Dangerous Levels of Radioactive Isotope Found 25 Miles From Nuclear Plant
By MATTHEW L. WALD and DAVID JOLLY
WASHINGTON — A long-lasting radioactive element has been measured at levels that pose a long-term danger at one spot 25 miles from the crippled Fukushima Daiichi nuclear power plant, raising questions about whether Japan’s evacuation zone should be expanded and even whether the land might need to be abandoned.
The isotope, cesium 137, was measured in one village by the International Atomic Energy Agency at a level exceeding the standard that the Soviet Union used as a gauge to recommend abandoning land surrounding the Chernobyl reactor, and at another location not precisely identified by the agency at more than double the Soviet standard.
The measurements, reported Wednesday, would not be high enough to cause acute radiation illness, but far exceed standards for the general public designed to cut the risks of cancer.
While the amount measured would not pose an immediate danger, the annual dose would be too high to allow people to keep living there, according to Edwin Lyman, a senior scientist at the Union of Concerned Scientists, an American organization that is often critical of nuclear safety rules. Cesium persists in the environment for centuries, losing half its strength every 30 years.
The International Atomic Energy Agency stressed that levels of contamination varied considerably from place to place. Experts said the measurement might represent a “hot spot” and might not be representative of larger areas, though that remains to be seen.
Dr. Lyman said that if a plume of contaminants had drifted with the wind, a large amount could have been dumped in one spot by a rainstorm. “I think it’s not surprising that there would be local concentrations that high,” he said. But Japan should expand the evacuation zone, now set at 19 miles, he said, and the International Atomic Energy Agency should release data faster. The measurements were made between March 18 and March 26, the agency said.
Land can be cleaned up by scraping off the contaminated dirt, or paving it over. Asked if land abandonment was likely, Dr. Lyman said, “It depends on the cost of cleanup and how much people are willing to spend.”
Japan, experts noted, is far more densely settled than the Chernobyl region of Ukraine, where a reactor explosion in 1986 contaminated large areas.
The international team, using a measure of radioactivity called the becquerel, found as much as 3.7 million becquerels per square meter; the standard used at Chernobyl was 1.48 million.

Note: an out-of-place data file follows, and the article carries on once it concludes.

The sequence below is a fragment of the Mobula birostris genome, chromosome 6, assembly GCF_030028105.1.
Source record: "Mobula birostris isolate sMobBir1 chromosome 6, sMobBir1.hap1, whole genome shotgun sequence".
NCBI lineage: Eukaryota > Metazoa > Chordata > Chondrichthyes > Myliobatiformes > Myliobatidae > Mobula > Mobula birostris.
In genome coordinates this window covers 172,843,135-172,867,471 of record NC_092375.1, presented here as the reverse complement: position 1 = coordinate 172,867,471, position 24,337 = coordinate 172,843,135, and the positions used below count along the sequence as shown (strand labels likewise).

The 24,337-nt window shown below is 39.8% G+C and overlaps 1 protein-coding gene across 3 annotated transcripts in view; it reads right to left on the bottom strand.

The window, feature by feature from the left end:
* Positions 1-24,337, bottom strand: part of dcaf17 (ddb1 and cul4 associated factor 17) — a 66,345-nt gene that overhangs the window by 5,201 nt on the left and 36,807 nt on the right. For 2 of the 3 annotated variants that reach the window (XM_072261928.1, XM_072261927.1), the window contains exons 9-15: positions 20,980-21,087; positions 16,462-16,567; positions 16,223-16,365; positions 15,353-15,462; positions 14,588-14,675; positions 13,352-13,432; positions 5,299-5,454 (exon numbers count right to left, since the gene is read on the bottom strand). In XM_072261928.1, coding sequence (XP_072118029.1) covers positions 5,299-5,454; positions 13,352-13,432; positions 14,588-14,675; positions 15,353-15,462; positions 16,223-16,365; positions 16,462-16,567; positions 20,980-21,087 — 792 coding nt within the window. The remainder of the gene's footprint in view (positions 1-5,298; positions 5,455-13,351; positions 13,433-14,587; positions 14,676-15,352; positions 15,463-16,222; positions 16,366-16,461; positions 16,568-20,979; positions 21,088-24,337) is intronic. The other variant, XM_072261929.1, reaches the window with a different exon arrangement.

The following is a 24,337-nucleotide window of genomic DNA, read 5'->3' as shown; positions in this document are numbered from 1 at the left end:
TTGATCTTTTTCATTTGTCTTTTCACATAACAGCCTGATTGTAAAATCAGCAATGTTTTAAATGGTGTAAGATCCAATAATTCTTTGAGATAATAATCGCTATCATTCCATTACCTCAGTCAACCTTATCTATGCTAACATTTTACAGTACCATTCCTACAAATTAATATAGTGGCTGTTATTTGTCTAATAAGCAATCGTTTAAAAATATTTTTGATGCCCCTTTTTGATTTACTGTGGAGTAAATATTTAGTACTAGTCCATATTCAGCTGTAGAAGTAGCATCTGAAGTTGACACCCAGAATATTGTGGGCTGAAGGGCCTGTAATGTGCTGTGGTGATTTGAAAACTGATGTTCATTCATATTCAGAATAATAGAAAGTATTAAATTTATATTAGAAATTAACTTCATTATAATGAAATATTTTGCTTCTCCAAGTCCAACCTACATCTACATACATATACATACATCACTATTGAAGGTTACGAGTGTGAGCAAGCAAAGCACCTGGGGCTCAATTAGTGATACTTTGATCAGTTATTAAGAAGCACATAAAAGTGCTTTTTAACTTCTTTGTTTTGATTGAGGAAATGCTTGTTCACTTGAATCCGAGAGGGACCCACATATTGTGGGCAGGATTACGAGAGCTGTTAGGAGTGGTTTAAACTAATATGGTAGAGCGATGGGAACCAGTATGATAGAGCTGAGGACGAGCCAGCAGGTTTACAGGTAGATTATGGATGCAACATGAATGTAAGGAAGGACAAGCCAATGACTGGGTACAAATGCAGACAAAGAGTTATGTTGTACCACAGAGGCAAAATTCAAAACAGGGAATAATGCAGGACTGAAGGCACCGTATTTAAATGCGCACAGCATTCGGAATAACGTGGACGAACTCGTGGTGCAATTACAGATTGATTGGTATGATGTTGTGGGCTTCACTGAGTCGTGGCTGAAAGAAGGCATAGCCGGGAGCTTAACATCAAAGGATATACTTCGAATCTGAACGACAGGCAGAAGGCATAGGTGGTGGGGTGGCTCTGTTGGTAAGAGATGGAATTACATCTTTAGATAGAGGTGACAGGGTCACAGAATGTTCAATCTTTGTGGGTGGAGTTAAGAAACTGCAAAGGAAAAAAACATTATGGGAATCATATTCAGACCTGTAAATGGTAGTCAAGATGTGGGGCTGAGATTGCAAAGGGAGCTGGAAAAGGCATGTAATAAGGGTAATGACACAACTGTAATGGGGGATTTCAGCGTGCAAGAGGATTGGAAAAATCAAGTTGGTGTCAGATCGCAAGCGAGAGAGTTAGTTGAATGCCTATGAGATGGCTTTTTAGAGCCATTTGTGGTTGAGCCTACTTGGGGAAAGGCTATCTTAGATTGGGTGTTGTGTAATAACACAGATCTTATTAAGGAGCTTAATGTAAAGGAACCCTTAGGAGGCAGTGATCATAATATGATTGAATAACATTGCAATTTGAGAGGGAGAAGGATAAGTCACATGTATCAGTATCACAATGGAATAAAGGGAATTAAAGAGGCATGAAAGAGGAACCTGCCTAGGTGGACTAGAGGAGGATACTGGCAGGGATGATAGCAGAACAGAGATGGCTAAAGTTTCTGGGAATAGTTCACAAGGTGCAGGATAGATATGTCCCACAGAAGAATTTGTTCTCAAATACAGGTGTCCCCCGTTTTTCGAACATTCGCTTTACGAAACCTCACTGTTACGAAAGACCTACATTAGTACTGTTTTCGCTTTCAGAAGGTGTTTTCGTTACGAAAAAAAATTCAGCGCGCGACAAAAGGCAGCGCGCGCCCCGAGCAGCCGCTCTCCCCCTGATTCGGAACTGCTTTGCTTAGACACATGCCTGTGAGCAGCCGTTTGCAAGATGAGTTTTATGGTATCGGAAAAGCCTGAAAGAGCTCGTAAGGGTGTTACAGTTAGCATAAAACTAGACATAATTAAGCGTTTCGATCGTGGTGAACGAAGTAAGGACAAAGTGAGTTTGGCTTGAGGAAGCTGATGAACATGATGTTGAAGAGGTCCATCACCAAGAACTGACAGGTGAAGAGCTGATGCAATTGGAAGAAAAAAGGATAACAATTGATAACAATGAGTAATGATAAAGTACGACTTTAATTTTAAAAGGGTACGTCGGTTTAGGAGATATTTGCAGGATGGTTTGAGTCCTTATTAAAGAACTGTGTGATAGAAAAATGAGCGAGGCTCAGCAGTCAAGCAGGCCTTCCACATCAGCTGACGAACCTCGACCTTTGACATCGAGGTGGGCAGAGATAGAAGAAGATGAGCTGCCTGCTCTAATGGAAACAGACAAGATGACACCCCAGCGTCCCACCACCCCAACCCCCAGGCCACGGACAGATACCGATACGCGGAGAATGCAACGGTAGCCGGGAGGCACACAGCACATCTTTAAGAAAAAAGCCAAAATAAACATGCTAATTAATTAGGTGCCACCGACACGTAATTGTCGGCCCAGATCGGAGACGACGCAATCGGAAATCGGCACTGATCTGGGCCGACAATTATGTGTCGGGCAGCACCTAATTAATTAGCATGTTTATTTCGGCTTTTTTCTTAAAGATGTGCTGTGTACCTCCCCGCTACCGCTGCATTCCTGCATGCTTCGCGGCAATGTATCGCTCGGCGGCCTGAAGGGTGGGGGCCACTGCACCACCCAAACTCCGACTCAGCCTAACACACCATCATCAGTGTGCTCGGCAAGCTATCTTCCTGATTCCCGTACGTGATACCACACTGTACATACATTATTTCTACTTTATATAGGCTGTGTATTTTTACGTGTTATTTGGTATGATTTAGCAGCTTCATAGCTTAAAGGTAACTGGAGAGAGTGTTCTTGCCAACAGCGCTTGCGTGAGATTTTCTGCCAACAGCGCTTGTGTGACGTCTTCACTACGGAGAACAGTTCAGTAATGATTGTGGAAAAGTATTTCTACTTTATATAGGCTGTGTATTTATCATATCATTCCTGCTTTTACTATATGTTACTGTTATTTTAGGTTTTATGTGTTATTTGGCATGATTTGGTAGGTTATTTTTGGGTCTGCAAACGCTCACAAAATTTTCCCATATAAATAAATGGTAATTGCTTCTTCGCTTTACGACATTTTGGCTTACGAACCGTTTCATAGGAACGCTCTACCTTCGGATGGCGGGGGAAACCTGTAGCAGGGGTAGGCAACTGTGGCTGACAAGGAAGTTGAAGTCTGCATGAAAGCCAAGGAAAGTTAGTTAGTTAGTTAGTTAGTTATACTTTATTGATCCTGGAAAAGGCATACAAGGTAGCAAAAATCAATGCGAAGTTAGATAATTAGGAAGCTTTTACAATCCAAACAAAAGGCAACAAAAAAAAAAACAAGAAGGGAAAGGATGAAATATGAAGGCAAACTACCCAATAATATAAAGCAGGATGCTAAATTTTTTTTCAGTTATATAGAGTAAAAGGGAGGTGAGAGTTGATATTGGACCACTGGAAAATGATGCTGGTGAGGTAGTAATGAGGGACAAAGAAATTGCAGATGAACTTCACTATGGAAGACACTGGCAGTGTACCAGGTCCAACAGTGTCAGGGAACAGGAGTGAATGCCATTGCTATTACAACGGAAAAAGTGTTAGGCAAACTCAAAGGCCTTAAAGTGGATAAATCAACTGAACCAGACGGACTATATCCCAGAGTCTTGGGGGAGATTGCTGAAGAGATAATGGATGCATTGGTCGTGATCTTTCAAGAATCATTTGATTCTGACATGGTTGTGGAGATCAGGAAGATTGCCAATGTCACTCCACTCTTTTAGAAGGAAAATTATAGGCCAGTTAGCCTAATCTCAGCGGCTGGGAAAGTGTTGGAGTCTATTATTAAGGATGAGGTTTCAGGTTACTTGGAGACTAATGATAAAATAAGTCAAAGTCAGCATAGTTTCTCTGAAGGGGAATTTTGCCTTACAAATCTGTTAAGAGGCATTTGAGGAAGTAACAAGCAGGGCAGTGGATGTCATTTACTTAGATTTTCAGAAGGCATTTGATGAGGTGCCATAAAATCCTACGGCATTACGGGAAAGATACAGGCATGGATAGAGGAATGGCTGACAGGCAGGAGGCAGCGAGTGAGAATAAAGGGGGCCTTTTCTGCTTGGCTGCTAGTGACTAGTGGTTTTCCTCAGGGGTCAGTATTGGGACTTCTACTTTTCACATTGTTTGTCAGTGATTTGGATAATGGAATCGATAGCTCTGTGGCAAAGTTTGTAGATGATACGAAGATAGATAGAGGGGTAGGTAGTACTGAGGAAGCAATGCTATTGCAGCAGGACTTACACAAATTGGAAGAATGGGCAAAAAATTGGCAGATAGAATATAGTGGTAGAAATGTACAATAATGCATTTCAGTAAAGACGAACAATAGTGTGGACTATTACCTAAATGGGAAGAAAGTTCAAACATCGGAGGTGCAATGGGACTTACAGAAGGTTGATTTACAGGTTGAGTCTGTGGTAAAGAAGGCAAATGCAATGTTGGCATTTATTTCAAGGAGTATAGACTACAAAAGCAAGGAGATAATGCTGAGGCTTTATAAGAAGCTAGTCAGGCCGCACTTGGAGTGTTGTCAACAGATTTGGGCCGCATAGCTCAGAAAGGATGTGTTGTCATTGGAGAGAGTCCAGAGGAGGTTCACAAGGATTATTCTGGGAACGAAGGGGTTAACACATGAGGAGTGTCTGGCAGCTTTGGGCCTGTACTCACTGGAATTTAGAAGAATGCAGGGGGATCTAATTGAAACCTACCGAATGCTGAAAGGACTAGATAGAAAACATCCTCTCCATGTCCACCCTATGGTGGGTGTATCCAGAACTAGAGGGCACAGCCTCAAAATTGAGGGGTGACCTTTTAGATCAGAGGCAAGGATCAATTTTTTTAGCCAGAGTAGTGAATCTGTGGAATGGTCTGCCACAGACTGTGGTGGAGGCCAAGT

In another development that indicated expanding problems with the nuclear plant, seawater near the plant showed significantly higher levels of radioactive iodine than in recent days, Japan’s nuclear safety agency reported Wednesday. In addition, the operator of the plant acknowledged for the first time that at least four of the six reactors at the multibillion-dollar complex would have to be scrapped.
Hidehiko Nishiyama, deputy director general of the Nuclear and Industrial Safety Agency, said that seawater collected about 300 yards from the Fukushima Daiichi station was found to contain iodine 131 at 3,355 times the safety standard, the highest levels reported so far. On Sunday, a test a mile north showed 1,150 times the maximum level, and a test the day before showed 1,250 times the limit in seawater taken from a monitoring station at the plant.
Workers have been dousing the nuclear fuel rods with emergency infusions of seawater and now from freshwater sources to prevent full meltdowns, but they have had to release harmful amounts of radioactive steam into the atmosphere, and their efforts have set off leaks of highly contaminated water.
Iodine 131, one of the radioactive byproducts of nuclear fission, can accumulate in the thyroid and cause cancer. But unlike cesium 137, it degrades relatively rapidly, becoming half as potent every eight days. The risk can be diminished by banning fishing.
Mr. Nishiyama said the new readings posed no immediate threat to public health, and no fishing was being conducted in the area.
The plant’s operator, Tokyo Electric Power Company, or Tepco, acknowledged that it would write off Reactors 1 through 4, a move many analysts have said was inevitable after damage to the units after the March 11 earthquake and tsunami.
Until now, the company had held off explicitly acknowledging that much of its multibillion-dollar investment in the plant was irrecoverable. Estimates of the costs of decommissioning a single reactor under normal circumstances run upward of $500 million, and the company faces the likelihood of huge liability claims from a disaster that has forced the evacuation of tens of thousands of people.
Tsunehisa Katsumata, chairman of Tokyo Electric, said that “we have no choice but to scrap” Reactors 1, 2, 3 and 4.